The Transhumanist Philosopher

How science and technology changes us.

Women in STEM, Transhumanism, and a New Author to Watch

A Talk with Nicole Sallak Anderson, author of transhumanist-themed "eHuman Dawn"

Nicole Sallak Anderson
Nicole Sallak Anderson
Despite some gains in the last 50 years, there are still not enough women pursuing careers in STEM (science, technology, engineering, and math). For example, a 2011 report by the US Department of Commerce showed that only one in seven women were engineers. Additionally, approximately only 30 percent of women make up the computer science field. Naturally, as a transhumanist—someone committed to using science and technology to radically improve the human experience—I am dissatisfied with this. I believe it's in the best interest of society to have more women actively pursuing careers in STEM.

Given that today is Mother's Day, I wanted to use my blog to interview Nicole Sallak Anderson, a computer scientist, mother, and novelist. Her new science fiction novel eHuman Dawn is well-written, exciting, and full of transhumanist themes. I recently had the pleasure of meeting Nicole when she spoke at a Transhuman Visions conference in Piedmont, California.       

Q. Nicole, what led you to pursue a career in computer science?

A. When I was 12, Apple computer donated several Mac II computers to my school, as well as money to pay for a computer science teacher. Because I was on the Math Counts team, I was pulled out of math class with a few other kids and taught to program. I loved it. The first programs I wrote were short, animated stories for the Kindergarten children. Oh the graphics in those days!

As I began to apply for colleges, my heart's desire was to go into journalism and creative writing, but my father refused to pay for it, stating college was an investment on his part, one that should guarantee a living wage so that he didn't have to take care of me. So I thought about my other hobby…writing software. That's when I chose to pursue a degree in computer science and the rest is history.

 

Q. How did you become a novelist?

A. I never forgot my love of storytelling, and in my late twenties I began to write novels and short stories again. eHuman Dawn was the first to gain the attention of an agent. Three years ago, I had a dream in which I was living in a robotic body, and the government was powering down our cities in order to flush out terrorists. From there, the eHuman Trilogy was formed, beginning with eHuman Dawn.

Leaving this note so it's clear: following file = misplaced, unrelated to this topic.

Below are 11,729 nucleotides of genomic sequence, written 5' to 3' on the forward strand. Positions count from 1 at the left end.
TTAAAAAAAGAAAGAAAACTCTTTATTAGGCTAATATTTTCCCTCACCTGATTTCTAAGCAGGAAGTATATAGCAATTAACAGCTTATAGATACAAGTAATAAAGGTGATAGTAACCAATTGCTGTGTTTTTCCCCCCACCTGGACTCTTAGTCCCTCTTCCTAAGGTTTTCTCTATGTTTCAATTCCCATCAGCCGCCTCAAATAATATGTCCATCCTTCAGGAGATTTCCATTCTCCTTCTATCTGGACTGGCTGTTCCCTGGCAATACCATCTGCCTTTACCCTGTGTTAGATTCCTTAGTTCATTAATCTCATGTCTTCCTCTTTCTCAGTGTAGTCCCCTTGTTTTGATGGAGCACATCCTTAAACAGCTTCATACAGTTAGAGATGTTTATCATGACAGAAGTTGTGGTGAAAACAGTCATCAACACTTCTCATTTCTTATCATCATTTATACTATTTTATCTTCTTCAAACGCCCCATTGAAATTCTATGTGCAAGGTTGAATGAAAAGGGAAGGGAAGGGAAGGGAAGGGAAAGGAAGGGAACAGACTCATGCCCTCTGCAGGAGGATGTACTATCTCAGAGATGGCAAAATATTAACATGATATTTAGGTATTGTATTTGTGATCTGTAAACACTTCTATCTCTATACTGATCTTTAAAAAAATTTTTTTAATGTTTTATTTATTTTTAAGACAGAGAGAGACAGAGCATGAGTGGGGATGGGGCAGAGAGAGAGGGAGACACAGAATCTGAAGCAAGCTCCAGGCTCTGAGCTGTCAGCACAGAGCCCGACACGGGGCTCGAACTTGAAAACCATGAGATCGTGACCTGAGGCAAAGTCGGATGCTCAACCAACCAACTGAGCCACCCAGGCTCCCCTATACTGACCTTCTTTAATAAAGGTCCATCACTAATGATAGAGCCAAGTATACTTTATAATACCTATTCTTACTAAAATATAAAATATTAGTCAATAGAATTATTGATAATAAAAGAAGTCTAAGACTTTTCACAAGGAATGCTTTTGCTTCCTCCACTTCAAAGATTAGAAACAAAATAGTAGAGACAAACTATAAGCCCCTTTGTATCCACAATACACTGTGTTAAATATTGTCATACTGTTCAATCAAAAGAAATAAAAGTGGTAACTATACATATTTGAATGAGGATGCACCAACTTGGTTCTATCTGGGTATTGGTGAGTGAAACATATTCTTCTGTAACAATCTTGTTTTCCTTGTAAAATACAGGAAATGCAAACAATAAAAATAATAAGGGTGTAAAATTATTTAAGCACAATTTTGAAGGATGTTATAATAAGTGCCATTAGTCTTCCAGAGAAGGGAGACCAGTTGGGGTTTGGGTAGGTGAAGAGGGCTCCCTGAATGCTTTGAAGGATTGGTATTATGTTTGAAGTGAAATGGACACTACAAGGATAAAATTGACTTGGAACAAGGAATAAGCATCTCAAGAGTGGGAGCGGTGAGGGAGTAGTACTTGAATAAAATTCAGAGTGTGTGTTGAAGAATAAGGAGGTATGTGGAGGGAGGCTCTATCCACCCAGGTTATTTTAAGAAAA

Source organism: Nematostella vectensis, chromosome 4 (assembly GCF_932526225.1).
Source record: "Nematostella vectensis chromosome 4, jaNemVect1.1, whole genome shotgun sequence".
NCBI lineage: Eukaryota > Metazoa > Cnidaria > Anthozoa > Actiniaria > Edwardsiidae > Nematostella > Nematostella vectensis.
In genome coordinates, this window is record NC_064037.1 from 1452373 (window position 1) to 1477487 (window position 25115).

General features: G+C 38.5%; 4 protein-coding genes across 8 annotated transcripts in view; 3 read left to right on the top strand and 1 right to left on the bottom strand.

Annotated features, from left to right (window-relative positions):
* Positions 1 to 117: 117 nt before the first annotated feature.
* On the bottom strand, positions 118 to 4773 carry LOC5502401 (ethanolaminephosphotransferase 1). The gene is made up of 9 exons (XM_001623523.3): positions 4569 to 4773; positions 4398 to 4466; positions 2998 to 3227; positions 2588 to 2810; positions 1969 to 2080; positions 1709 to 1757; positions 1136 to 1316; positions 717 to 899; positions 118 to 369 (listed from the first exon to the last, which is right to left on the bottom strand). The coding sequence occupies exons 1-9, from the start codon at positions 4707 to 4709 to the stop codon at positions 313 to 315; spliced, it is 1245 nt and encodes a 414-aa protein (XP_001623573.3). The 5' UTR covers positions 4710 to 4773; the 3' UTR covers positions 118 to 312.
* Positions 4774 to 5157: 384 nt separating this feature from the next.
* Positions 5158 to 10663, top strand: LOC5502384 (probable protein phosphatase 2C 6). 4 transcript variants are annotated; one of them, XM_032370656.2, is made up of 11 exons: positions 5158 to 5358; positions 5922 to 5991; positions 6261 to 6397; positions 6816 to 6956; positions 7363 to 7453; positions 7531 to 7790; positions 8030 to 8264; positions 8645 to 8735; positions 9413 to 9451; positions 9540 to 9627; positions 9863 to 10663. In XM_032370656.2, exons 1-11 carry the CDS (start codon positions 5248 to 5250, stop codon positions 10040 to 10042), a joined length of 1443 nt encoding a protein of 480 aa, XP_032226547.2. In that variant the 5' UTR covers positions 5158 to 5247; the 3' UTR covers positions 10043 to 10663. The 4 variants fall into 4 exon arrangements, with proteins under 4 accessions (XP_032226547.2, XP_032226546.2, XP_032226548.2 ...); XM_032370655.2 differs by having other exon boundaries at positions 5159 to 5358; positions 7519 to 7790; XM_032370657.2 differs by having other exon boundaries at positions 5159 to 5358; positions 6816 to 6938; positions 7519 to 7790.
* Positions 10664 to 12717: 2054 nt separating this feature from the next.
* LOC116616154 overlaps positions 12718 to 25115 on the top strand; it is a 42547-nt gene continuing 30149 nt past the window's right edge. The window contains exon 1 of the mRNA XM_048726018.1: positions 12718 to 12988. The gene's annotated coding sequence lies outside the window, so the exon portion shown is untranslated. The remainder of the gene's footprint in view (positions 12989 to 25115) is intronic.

Q. Was transhumanism always something you were interested in?

A. Technically, no. Until my dream, I didn't spend much time considering life-extension technologies. Yet, I've always believed in technology as an elegant servant in many ways. In addition, I've long felt that we've barely tapped into the power of the human mind and body. There's no reason we can't live to be 150 years old, we just haven't invested time and money into the problem of early death. On the contrary, our society invests heavily in the technologies of death and destruction, rather than in life and construction. Just look at our military budget vs. investments into high tech green energy, transportation or health systems. It's completely backwards.

 

Q. What does the transhumanism movement mean to you, and how does the eHuman Trilogy play a part?

A. To me, transhumanism means becoming more human and investing in humanity because we're important and we matter. Technologies that improve our memories, intelligence, and survival are of the utmost importance. Research into AI and how it can help manage our cities and our future civilization is crucial. Yet I also feel a sense of caution is important as well. If we invest in transhuman solutions because we fear death, we're incredibly vulnerable to manipulation by those who own the technologies. Many transhumanists claim that the human body is the most frail thing on earth, and that to live in a computer would be more secure. I disagree. That security will depend on who owns the energy source needed to power the computer our consciousness lives in. That someone could walk into a room and unplug me for any reason what-so-ever does not feel secure to me.